Wednesday, December 16, 2015

Japanese kids don't like cakes

In holiday season, there are many opportunities to go to parties.  It is fun but some parents may be concerned that their kids eat a lot of sugar.

Living abroad, I see a lot of kids love sweets - chocolate, cake, cookies, candies and ice cream.  But this is not true of Japanese kids.

Many Japanese kids don't like cakes or any desserts.  I remember that when I was little, I wanted a cake for my birthday but didn't want anymore after one bite.  I didn't like cakes or any sweets for a long time.  In fact, it is common for Japanese mothers who have preschool-aged kids to give them salty crackers or dried fish as an afternoon snack.  It is not because they don't want to feed them sweets but kids don't like them.

This may sound strange for those who live in cultures where children typically have a sweet tooth, but where does this difference come from?

The answer is Japanese food.

For Japanese, the main food is rice.  Almost all Japanese kids eat rice regularly and love it from a very young age.  As you chew rice, you will sense the subtle sweet taste in the mouth.  Chemically speaking, the main ingredient of rice is starch.  The starch is mixed with saliva when being chewed; the starch is broken down, and it turns into sugar by the work of amylase enzyme.  This creates a natural sweetness.

Also, when you look at the recipes of Japanese dishes, a lot of them have a little bit of sugar or sweetener like Mirin.  The main ingredients of many recipes are soy sauce, sake, and sugar.  Cooking sake is sometimes replaced with mirin, which is basically sake and sugar.  The ratio of these can be different depending on the kind of dish , but with these three ingredients, we make many dishes such as Niku-jaga (meat and potatos), Nitsuke (Stewed fish), and Kinpira-gobou (stirred burdock).

After eating rice and these Japanese dishes, kids are satisfied with the sweetness that they had in the meal and don't feel like having more sugar.  Also, compared to desserts, the amount of sugar taken in this way is considerably lower.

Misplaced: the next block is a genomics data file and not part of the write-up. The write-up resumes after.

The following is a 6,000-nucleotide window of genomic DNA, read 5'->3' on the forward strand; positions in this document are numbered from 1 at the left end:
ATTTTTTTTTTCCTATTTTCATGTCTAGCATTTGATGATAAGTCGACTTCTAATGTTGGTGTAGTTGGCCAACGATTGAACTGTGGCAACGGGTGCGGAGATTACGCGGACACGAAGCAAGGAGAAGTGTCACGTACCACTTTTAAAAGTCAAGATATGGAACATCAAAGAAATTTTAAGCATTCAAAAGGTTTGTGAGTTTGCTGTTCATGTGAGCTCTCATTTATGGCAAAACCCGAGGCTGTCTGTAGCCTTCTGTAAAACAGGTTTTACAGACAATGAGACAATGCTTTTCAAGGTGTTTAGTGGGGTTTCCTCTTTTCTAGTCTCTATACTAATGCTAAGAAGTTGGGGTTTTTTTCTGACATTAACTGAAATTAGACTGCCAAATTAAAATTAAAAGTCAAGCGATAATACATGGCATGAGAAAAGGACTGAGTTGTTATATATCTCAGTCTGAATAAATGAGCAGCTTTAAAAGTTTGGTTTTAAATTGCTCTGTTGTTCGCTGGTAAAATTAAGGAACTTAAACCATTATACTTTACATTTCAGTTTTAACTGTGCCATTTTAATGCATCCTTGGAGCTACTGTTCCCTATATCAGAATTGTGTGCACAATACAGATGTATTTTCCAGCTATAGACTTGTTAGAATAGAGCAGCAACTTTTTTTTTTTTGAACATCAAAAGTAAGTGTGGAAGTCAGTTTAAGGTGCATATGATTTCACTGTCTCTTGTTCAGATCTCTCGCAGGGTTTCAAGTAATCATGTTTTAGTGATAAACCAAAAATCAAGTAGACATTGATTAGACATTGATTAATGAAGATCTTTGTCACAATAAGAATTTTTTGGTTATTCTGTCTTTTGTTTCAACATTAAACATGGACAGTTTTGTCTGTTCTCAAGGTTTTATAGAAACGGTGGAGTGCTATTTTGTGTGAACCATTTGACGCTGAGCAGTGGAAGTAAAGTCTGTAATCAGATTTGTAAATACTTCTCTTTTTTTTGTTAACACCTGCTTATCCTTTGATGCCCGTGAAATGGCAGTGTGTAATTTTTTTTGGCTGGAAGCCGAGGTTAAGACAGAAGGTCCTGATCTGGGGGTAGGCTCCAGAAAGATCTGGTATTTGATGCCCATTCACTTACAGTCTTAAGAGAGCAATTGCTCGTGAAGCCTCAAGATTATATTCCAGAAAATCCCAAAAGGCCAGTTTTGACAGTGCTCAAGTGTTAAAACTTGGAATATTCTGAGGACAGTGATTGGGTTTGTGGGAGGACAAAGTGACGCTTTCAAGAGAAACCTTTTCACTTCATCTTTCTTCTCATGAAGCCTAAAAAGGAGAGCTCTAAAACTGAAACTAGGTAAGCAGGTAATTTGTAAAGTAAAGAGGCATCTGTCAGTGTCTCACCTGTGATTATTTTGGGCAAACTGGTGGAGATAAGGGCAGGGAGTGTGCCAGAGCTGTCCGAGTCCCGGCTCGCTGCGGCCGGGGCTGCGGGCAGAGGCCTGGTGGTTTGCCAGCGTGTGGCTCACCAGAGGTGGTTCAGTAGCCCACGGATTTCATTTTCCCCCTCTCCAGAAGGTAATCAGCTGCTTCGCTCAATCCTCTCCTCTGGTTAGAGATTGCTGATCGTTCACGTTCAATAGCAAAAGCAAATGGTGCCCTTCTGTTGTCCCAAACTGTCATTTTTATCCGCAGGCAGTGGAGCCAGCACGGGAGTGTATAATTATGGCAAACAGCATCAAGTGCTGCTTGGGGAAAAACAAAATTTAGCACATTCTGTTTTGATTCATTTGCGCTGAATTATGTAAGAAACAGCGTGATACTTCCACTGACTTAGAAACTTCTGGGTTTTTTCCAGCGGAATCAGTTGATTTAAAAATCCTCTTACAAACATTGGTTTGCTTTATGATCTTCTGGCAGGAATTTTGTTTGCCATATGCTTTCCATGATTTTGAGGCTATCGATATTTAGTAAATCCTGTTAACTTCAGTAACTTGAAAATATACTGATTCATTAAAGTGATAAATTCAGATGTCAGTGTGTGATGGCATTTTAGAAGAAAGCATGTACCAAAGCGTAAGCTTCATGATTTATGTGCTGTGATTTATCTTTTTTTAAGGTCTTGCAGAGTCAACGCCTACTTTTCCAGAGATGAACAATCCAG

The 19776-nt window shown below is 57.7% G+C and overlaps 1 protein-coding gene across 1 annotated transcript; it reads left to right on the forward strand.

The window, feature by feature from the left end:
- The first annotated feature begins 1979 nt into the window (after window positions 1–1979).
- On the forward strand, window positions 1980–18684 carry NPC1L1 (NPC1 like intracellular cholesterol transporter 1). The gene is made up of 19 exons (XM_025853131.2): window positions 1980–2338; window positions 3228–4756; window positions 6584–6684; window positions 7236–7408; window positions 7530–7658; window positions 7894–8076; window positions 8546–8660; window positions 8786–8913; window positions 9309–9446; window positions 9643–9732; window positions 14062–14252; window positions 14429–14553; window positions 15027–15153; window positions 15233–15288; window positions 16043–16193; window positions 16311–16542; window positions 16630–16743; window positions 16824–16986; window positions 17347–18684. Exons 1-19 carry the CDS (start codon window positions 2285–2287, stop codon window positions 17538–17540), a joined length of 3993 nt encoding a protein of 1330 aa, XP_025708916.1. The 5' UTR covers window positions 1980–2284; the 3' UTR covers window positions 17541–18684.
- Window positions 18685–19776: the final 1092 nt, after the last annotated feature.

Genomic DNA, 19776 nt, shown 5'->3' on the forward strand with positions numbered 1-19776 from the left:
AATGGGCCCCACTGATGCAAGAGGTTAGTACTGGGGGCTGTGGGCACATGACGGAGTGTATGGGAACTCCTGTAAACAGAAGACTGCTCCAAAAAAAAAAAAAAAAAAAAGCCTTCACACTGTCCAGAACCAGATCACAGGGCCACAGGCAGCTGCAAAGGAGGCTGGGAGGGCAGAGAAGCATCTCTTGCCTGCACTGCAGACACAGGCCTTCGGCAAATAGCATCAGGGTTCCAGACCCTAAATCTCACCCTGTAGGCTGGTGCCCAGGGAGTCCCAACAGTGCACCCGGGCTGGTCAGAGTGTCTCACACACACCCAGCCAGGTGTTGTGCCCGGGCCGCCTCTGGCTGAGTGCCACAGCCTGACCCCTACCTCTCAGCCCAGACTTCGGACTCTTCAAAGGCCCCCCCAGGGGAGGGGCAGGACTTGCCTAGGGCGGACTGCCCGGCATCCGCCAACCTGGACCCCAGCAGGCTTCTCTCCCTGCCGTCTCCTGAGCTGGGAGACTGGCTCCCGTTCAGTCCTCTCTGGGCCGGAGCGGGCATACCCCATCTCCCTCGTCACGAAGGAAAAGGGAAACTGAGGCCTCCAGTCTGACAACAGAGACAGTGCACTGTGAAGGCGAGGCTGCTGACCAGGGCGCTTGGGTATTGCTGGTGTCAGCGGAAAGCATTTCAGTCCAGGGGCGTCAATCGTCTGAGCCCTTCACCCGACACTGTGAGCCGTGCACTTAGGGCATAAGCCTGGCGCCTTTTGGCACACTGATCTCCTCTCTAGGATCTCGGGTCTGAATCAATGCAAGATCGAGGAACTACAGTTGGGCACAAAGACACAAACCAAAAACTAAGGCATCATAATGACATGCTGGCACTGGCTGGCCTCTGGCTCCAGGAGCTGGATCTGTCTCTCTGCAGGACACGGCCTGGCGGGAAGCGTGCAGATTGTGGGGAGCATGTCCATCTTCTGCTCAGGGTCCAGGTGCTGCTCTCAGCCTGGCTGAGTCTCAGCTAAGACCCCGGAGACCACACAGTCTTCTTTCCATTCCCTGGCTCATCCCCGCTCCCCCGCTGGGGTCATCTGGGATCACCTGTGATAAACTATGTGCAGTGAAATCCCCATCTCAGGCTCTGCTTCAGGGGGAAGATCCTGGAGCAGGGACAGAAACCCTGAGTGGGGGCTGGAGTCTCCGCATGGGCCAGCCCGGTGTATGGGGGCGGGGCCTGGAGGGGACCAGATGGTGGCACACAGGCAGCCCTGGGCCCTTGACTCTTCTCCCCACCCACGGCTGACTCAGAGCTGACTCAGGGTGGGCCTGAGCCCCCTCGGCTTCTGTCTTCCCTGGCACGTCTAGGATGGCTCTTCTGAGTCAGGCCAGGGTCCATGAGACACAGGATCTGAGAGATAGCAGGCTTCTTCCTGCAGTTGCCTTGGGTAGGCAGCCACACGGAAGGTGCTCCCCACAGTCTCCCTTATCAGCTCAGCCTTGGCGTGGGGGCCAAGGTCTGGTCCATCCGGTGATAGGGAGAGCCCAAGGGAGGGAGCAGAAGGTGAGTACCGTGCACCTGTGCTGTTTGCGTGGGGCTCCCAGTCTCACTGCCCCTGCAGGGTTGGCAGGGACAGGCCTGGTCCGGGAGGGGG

Now I am older, I like cakes and sweet desserts.  But I don't crave for them after Japanese meals!

Tuesday, December 8, 2015

Warm up winter with chai in a Ricotta Pan

Coming of winter season - I love making my homemade chai with this Ricotta Pan.

What is special about this pan?  Well, first of all, it is absolutely beautiful - it is called 'banko' pottery from Mie prefecture which is famous for its high quality clay soil.  The plain form conveys the natural beauty of this soil.  When in use, it gently and gradually heats the contents.  The clay preserves heat quite well, so whatever is heated up stays warm for a long time while it is in this pan.

Have you had the experience of spilling water when pouring it into a cup?  This pan's unique shape stops that from happening!

The surface is finished in matt-texture, and this gives the pan beauty and warmness.  The combination of pottery and wood that goes into this pan requires great skill, but is possible because of the detailed and careful handwork of the craftspeople who make them.

I like to take it to the table and serve it there, leaving it for my second cup.  It is such a treat to take time and have tea with this special pot.

Tuesday, December 1, 2015

Let's make a seasonal lunch with Magewappa bento box

It is already December!

In Japan, in my home city, Kyoto, it is the peak of the red maple.  People visit gardens in the temples and shrines to see the beauty and the change of the color that the Japanese maples show to us in this season.  

Yes, we can still do picnic.  Take a warm jacket, hot drink, and Magewappa bento box to enjoy it under the trees.  What a great way to enjoy the season!  Or if it's indoor, would you like to try bento box like this to bring the season to the room?

This is called 3-colors crumbles bento - or soboro bento in Japanese.  On the top of cooked rice, there normally are minced stirred chicken or pork, scramble eggs, and a kind of green vegetables to make it to three colors.  Once you are used to it, it is not troublesome, but nutritious and yummy!

The beauty to the eyes is the additional but foremost benefit of having this bento box.
First you please the eyes by appreciating it, and then please the tongue by tasting it.  It is surprising that even the simple food impresses and satisfies you just because it is in this special box.

You can shape the boiled carrots with the cookie cutter of maple shape to enhance the feeling of the season.  The bento cooking becomes an creative art.  

This soboro bento and photos are done by my friend photographer and food blogger, Nao Kondo.  Thanks to Nao for your beautiful works!